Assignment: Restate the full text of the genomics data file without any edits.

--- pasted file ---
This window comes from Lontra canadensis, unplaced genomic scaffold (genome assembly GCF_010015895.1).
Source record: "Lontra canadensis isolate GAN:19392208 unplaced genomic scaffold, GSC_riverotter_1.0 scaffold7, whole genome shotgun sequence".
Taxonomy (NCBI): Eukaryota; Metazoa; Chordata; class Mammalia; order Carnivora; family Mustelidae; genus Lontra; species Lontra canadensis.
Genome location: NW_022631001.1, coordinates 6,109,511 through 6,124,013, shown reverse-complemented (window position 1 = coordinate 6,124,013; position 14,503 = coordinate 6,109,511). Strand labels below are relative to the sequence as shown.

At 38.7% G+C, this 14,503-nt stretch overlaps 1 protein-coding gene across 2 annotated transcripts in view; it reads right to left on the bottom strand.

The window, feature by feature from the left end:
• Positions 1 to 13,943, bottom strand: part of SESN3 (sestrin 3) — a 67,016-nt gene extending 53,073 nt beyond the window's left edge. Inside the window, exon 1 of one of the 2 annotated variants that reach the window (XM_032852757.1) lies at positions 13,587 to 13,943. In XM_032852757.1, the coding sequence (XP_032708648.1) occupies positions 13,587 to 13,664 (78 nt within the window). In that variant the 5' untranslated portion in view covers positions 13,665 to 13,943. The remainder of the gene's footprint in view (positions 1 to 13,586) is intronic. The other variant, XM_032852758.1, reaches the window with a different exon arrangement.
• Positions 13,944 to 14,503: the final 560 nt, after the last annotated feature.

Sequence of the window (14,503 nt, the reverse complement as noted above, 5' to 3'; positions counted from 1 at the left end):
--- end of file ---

This window comes from Lontra canadensis, unplaced genomic scaffold (genome assembly GCF_010015895.1).
Source record: "Lontra canadensis isolate GAN:19392208 unplaced genomic scaffold, GSC_riverotter_1.0 scaffold7, whole genome shotgun sequence".
Taxonomy (NCBI): Eukaryota; Metazoa; Chordata; class Mammalia; order Carnivora; family Mustelidae; genus Lontra; species Lontra canadensis.
Genome location: NW_022631001.1, coordinates 6,109,511 through 6,124,013, shown reverse-complemented (window position 1 = coordinate 6,124,013; position 14,503 = coordinate 6,109,511). Strand labels below are relative to the sequence as shown.

At 38.7% G+C, this 14,503-nt stretch overlaps 1 protein-coding gene across 2 annotated transcripts in view; it reads right to left on the bottom strand.

The window, feature by feature from the left end:
• Positions 1 to 13,943, bottom strand: part of SESN3 (sestrin 3) — a 67,016-nt gene extending 53,073 nt beyond the window's left edge. Inside the window, exon 1 of one of the 2 annotated variants that reach the window (XM_032852757.1) lies at positions 13,587 to 13,943. In XM_032852757.1, the coding sequence (XP_032708648.1) occupies positions 13,587 to 13,664 (78 nt within the window). In that variant the 5' untranslated portion in view covers positions 13,665 to 13,943. The remainder of the gene's footprint in view (positions 1 to 13,586) is intronic. The other variant, XM_032852758.1, reaches the window with a different exon arrangement.
• Positions 13,944 to 14,503: the final 560 nt, after the last annotated feature.

Sequence of the window (14,503 nt, the reverse complement as noted above, 5' to 3'; positions counted from 1 at the left end):